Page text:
Tight handling should be part of the equation as well, since the F-Type features an all-aluminum double-wishbone suspension at each corner along with the quickest steering rack Jaguar has ever used in a production car. The "S" models also get adaptive dampers that can be dialed in by the driver if the automatic setting isn't to his or her liking. Throttle response, shift speed and steering weight can also be adjusted on the fly.
Base F-Types get 18-inch wheels, while the V6 S and V8 S move up to 19-inch and 20-inch wheels, respectively. There are three different brake systems, starting with the base model, which uses 13.9-inch rotors up front and 12.8-inch rotors in back. The V6 S adds even larger 15-inch rotors up front, while the V8 S gets the same 15-inchers up front and 14.8-inch rotors in back. We have no doubt that any one of the systems will be sufficient to stop the F-Type in a satisfactory distance.
A Driver's Cockpit
As you would expect, the cockpit of the 2014 Jaguar F-Type is focused on the driving experience above all else. Jaguar officials even went so far as to call it a "1+1" when describing the layout.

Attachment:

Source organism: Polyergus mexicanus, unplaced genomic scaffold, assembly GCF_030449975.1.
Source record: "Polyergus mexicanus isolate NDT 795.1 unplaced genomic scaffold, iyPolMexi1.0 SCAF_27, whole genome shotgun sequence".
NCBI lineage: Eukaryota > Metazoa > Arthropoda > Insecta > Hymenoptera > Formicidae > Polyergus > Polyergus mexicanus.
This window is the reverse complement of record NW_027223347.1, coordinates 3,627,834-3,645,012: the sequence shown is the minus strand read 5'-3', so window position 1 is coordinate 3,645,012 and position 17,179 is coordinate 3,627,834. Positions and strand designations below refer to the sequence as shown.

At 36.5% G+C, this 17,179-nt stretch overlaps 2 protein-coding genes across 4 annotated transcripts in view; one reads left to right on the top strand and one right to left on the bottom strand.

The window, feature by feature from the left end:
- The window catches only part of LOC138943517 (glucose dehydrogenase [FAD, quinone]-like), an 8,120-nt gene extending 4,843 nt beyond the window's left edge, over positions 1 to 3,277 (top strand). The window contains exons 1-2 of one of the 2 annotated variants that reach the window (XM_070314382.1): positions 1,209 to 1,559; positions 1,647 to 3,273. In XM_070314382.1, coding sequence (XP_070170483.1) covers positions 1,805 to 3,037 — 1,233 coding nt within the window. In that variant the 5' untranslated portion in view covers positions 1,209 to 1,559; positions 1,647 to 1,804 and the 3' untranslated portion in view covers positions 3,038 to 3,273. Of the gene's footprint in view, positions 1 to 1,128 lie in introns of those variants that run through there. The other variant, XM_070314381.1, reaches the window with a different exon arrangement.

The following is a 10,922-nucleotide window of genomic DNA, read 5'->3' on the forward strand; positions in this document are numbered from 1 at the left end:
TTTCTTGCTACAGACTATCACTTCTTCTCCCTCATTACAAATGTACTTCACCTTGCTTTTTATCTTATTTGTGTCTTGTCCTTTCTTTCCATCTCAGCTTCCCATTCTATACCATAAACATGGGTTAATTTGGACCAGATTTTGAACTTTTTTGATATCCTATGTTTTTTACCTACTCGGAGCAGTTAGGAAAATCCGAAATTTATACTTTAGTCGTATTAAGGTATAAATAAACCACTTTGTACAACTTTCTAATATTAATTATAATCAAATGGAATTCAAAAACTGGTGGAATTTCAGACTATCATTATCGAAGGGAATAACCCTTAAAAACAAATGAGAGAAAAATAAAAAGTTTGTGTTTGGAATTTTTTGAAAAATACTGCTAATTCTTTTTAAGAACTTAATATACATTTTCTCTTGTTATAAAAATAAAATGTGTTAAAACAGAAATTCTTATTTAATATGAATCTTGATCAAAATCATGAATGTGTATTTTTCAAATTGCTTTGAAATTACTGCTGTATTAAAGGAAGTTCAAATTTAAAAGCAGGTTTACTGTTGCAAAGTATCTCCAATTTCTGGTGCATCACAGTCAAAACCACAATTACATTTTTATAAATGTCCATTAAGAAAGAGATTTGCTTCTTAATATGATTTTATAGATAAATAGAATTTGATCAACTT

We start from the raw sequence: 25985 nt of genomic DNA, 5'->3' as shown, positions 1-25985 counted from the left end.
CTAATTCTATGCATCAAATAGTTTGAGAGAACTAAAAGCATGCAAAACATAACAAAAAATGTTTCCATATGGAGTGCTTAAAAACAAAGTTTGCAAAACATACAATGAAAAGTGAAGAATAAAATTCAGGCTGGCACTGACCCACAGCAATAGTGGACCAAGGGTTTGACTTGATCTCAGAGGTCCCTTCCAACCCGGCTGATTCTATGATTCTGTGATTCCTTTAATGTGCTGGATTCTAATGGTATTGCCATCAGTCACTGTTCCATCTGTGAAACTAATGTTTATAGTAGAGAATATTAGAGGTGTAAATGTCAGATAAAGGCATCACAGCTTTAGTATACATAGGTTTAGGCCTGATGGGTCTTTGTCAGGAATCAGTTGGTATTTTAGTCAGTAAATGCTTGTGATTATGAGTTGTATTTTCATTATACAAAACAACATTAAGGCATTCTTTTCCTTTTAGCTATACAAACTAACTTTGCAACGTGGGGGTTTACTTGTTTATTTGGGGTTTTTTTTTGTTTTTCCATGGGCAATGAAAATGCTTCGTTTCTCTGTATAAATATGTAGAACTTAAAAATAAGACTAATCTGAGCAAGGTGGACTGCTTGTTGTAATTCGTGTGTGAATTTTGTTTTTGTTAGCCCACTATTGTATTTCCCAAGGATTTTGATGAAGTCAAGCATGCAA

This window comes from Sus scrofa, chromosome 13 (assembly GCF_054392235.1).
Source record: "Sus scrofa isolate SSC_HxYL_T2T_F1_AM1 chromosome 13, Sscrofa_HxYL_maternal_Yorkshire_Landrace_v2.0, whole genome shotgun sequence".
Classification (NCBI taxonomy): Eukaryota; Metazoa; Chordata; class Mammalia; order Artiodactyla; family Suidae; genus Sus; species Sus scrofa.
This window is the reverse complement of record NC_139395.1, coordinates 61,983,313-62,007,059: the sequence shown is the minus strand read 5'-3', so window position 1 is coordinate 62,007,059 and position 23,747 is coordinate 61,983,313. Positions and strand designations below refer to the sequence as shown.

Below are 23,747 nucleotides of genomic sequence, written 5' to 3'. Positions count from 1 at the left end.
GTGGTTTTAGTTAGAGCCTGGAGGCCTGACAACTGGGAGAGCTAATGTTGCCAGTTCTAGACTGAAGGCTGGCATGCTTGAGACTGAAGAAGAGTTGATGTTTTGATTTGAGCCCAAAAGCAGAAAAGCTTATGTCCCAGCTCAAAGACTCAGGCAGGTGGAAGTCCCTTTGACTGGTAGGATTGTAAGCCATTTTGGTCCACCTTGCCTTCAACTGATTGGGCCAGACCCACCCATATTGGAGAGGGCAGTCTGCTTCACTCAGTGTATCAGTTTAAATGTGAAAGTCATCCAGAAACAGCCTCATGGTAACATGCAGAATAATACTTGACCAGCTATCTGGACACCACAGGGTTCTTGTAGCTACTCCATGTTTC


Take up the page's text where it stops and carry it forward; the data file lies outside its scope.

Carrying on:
It doesn't quite feel that focused when sitting in the driver seat, though. The center stack isn't canted at an extreme angle and there's plenty of room for both the driver and passenger. Optional sport seats with electric adjustment will be available, but the standard chairs use manual adjusters to keep the car's weight down. A flat-bottom steering wheel will also be an option, even though Chief Engineer Mike Cross doesn't really like them — that's what Ian Callum told us, at least. (We're with Mike on that one.)